As of May 2023, 39% percent of workers in the UK work from home at some point during their week. Whilst understandable, the hybrid-working environment continues to pose more risks to organisations and their data.
As more devices are accessed beyond the confines of the corporate network, businesses must account for the inherent risks presented by insecure or non-existent endpoint control. As users of these devices have more administrative control, and without the constant presence of IT services, the door is left open for increased phishing, ransomware and malware attacks. A daunting 88% of data breaches are now caused by employee error. Just earlier this month, the genealogy company 23andMe confirmed that its data had been compromised in an attack from hackers who claimed to have accessed millions of data points from accounts by taking advantage of users login credentials.
The problem with this is that the users are not the root of the issue. The concern comes not only from employees, but from the number of endpoints being accessed from multiple locations, and the lack of control over the access and privileges that these devices have.
A frightening statistic revealed in a study from Forbes, showed that 23% of UK and US small businesses used no form of endpoint security, and that a further 57% simply believe they won’t be targeted by cyber-attacks. The reason this is so concerning is that cybersecurity companies have reported a 20% increase in victims of such attacks just in the last year. These attacks not only put company and customer data at risk but can also result in a strain on IT services and leave users without the systems and tools essential for productivity.
Preventing unlimited access
One of the ways that attacks break through endpoints and escape into an organisation's network is by exploiting local admin rights on end-users' workstations. Those local admin rights are handy for the user. For example, they can install a new printer driver or update an application plug-in without calling the IT help desk. But they can also be abused to install malware or configure the computer to make an attack easier.
It could be easy to remove those local admin rights or the shadow user account on the workstations with those elevated permissions. But that will frustrate end-users and increase the load on the help desk.
The key issue here, is the concept of privilege. Users often need the privilege to elevate their devices by running an administrator account in order to gain access to, and update applications. Unfortunately, this greatly increases risk as these elevated administrator accounts are much more attractive to hackers for this exact reason - their access to more lucrative data.
It has been reported that 70% of all data breaches are targeted at privileged accounts, which is especially alarming when taking into account the fact that 90% of IT security professionals have said that their organisations’ users have more privilege than is necessary.
The issue for many companies arises in finding the balance between the users’ access to local admin rights and their productivity. More open access to the admin rights makes things easier and convenient for the users but opens the door to security risks with more endpoints to target.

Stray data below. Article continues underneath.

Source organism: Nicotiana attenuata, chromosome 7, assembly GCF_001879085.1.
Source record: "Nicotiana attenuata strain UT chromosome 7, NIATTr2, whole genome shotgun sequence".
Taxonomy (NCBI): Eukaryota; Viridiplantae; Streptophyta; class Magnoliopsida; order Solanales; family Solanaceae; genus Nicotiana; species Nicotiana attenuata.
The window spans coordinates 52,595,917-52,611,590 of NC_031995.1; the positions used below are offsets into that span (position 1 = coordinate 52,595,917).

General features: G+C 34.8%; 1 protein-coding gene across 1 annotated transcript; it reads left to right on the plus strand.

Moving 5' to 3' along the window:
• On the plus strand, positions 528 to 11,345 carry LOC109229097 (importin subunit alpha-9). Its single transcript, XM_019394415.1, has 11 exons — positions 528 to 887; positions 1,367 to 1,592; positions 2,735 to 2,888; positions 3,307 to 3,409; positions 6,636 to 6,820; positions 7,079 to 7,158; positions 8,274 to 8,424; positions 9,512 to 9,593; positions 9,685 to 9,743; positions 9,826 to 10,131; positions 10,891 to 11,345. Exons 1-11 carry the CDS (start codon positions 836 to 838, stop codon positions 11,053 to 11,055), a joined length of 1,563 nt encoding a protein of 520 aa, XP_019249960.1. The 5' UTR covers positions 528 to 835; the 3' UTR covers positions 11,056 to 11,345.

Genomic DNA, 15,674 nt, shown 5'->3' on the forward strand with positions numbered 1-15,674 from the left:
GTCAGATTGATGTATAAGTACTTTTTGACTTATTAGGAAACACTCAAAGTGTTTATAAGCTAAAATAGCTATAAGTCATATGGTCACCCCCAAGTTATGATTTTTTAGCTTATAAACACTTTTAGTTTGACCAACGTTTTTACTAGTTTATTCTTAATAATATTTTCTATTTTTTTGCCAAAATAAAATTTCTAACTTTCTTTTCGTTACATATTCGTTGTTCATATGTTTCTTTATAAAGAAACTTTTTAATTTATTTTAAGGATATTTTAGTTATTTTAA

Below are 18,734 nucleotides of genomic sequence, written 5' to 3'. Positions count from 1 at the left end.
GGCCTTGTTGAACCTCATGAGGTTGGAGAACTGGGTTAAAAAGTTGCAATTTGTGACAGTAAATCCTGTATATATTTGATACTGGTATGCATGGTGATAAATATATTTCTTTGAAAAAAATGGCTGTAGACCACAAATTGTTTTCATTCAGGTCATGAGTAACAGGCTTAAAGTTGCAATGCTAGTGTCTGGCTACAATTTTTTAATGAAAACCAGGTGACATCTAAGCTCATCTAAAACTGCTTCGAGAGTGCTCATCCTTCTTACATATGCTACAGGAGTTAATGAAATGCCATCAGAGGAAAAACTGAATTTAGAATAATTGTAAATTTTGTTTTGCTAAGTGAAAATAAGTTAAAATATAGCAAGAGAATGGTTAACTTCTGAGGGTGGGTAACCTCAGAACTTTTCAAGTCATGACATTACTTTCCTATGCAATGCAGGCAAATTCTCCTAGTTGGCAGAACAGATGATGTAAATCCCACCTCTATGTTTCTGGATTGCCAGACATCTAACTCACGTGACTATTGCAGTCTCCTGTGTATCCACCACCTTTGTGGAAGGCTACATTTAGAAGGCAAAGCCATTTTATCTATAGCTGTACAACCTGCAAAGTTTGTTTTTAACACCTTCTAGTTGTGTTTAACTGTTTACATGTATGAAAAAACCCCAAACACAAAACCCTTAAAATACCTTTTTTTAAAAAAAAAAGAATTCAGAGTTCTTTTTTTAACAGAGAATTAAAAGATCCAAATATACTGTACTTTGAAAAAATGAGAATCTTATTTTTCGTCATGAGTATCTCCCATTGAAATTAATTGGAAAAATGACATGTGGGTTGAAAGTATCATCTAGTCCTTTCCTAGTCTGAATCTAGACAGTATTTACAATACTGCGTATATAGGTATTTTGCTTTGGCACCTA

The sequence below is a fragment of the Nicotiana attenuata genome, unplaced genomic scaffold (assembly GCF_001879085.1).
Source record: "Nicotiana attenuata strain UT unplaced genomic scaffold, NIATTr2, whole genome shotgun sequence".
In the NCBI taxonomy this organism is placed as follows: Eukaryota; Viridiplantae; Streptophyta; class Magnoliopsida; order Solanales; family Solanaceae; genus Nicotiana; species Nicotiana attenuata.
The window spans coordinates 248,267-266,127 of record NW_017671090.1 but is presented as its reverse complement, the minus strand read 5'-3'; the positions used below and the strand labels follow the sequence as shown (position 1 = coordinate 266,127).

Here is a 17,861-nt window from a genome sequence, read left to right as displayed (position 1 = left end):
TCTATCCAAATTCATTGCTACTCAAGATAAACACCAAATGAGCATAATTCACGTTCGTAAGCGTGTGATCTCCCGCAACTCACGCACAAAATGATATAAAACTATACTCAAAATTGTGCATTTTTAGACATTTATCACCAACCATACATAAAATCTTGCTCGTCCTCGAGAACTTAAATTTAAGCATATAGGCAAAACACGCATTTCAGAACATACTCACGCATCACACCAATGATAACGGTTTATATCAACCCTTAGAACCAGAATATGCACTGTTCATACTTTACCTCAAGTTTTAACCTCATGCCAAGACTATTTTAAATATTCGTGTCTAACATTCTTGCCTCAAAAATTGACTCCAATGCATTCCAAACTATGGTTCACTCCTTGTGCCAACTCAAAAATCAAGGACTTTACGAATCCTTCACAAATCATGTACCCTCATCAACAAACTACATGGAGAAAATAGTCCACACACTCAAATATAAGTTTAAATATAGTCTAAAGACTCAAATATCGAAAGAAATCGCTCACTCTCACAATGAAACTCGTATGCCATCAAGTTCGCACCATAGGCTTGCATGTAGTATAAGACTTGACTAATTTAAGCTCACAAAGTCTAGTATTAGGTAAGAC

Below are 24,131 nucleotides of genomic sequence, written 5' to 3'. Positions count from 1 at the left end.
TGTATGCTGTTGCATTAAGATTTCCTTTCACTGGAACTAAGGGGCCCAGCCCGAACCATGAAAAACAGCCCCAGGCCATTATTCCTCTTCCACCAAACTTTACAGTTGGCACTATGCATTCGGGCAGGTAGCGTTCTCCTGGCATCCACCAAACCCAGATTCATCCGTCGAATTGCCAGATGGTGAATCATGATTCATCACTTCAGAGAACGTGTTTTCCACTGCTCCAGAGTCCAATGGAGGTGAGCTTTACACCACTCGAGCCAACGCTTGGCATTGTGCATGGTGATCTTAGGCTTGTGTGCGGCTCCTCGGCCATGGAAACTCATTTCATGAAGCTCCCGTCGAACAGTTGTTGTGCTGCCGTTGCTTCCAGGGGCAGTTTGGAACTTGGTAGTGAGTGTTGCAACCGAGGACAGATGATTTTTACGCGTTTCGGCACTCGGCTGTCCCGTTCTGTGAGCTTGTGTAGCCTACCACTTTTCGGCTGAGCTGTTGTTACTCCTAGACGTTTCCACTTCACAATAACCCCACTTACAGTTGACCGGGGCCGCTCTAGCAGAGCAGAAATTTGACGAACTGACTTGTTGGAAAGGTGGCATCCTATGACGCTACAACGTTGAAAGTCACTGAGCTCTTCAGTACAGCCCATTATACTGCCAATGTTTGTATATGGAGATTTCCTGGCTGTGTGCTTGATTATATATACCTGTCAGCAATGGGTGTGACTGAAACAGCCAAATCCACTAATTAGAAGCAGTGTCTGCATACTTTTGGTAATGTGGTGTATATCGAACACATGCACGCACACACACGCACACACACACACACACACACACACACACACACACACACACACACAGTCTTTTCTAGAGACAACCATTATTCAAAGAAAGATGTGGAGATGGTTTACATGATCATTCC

A study by the Ponemon Institute showed that 73% of organisations believed that threats to their endpoints had significantly increased, and that a staggering 80% of organisations that had been compromised by cyber-attacks did not know what type of attack they had been subjected to. The need for a more effective and efficient security measure is clear.
Endpoint privilege management (EPM) oversees and governs the privilege of network devices. It completely removes the need for users to have administrator accounts on the devices they use, whilst still enabling them to have elevated access to certain applications. EPM only elevates approved applications and provides the users with a clear audit list of those which have been approved.
Privilege to protect
Whilst not a universal fix, the implementation of EPM, for example, can help alleviate the risks and reinforce a culture of security within organisations.
It is understandable to be cautious when faced with words and phrases such as “approved applications” or “removing administrator rights”, but EPM is not about limiting your users’ experience or productivity. EPM does not forbid or remove access to applications. The IT team can grant approved users’ permission to run specific applications with elevated permissions for a limited period, to carry out specific actions.
Users can then access what they need to, while IT retains visibility over all actions in case activity needs to be stopped, or incidents need to be investigated at a later date. If permissions need to be granted on an individual basis, for each user and application, IT will be buried under an avalanche of requests – so EPM tools will allow rules and policies to be created and then applied at scale.
Users can do the work they need with few calls to the Help Desk. IT gets fewer interruptions and can focus on more valuable work. Auditors can see who had access to which applications and logs show the actual users, not an arbitrary administrator account.
Endpoint privilege management is vital to any organisation's cybersecurity strategy, not only to manage and control access to sensitive data and resources but minimise the chance of a data breach. EPM also plays a crucial role in ensuring compliance with industry standards and regulations to avoid the legal liabilities that may ensue should a breach occur.